The story begins centuries later, with a murder. The stage is set for the Midsummer Masque, in which a number of characters, all of them poets, one of these, Lin, a female, are set to compete for Eivar’s highest songwriting honor, when Valanir Ocune, Eivar’s greatest seer, performs a forbidden song. In doing so he sends Lin and others on a quest to restore magic to Eivar in order to fight back the plague known as the Red Death.
With appealingly human characters, including three women who chafe at the roles their patriarchal society has assigned them, magic that is both frightening and awe-inspiring, and controlled but lyrical writing, Last Song Before Night is a hidden gem.
A Sweet Way to Freedom by Piper Huguley
Set in 1910 Georgia, this novella is the story of Missy Baxter, a small town pregnant and unmarried schoolteacher and Arlo Tucker, owner of a local place to dance and drink, and the man who fathered Missy’s child. Missy is danger of losing her position due to her pregnancy, and Arlo, believing he is cursed, is afraid to marry her.
While the story has a religious element, it feels natural and there is no proselytizing. The novella has a powerful theme of redemption and a strong sense of place and sense of community / family. When Arlo’s reasons for fearing to marry Missy finally came to light, I had to reach for a box of tissues.
Initially, I gave this novella a strong B. I liked its authenticity and Huguley’s writing. As time has gone on, though, it has risen further in my estimation. It feels true to me–true to the civil rights struggles African Americans have faced in this nation, and true to the characters and their emotional journeys, including their love.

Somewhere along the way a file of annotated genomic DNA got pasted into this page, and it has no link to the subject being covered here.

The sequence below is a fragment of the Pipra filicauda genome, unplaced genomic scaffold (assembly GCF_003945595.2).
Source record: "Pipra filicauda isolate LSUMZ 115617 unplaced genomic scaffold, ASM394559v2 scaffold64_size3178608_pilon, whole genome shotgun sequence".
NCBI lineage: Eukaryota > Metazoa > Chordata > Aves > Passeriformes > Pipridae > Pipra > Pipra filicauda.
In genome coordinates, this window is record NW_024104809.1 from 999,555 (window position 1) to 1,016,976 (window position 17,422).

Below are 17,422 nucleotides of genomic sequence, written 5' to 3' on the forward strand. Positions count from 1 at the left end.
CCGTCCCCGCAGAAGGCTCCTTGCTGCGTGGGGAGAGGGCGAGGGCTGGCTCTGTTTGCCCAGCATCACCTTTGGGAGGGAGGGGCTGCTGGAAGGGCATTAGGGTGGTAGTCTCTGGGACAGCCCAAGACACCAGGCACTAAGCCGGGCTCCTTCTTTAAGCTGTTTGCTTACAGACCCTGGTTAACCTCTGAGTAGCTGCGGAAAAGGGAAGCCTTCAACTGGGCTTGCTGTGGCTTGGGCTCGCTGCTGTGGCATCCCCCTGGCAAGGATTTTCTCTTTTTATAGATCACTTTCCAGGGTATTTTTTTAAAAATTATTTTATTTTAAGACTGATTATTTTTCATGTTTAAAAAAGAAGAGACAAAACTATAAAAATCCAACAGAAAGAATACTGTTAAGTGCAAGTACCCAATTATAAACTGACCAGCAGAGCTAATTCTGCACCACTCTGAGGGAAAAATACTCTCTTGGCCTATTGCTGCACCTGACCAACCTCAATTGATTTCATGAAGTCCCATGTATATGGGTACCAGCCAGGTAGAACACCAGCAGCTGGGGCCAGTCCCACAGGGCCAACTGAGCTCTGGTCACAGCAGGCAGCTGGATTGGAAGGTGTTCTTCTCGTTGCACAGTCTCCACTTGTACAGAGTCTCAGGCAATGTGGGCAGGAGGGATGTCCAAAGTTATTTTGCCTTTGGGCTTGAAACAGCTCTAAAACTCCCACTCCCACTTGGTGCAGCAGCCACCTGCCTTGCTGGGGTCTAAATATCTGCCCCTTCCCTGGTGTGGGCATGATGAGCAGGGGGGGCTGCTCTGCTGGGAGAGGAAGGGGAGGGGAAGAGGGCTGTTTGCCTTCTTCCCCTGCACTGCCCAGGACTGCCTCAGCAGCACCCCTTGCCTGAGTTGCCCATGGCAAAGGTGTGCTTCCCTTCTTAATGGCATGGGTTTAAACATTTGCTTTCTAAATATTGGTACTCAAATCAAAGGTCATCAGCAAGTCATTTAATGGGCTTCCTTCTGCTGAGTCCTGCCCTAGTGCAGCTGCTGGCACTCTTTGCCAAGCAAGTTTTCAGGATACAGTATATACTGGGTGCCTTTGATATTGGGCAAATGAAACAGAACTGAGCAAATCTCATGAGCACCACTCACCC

Sorcerer to the Crown by Zen Cho
Joint review with Sunita
Zen Cho’s first full-length novel is reminiscent of Susanna Clarke and Georgette Heyer’s work, but deals with prejudice and colonialism, as well as romance and magic. In its alternate Regency setting, Zacharias Wythe is an African adopted by white, aristocratic parents and England’s Sorcerer Royal.
Hounded by sorcerers who would see him stripped of his position, Zacharias travels to the countryside to investigate the disappearance of English magic. There he meets Prunella Gentleman, an Anglo-Indian orphan and, despite respectable women’s prohibition from practicing magic, a formidable sorcerer herself.
Prunella is ambitious, humorous and exciting, with an affecting backstory. Zacharias’ conflicted relationship to his parents is even more moving, as are his efforts for an ungrateful nation in a position he never wanted. Then there’s Mak Genggang, an elderly, scene-stealing Malayan witch. While the romance is understated, sorcery, dragons and the characters make this book delightful.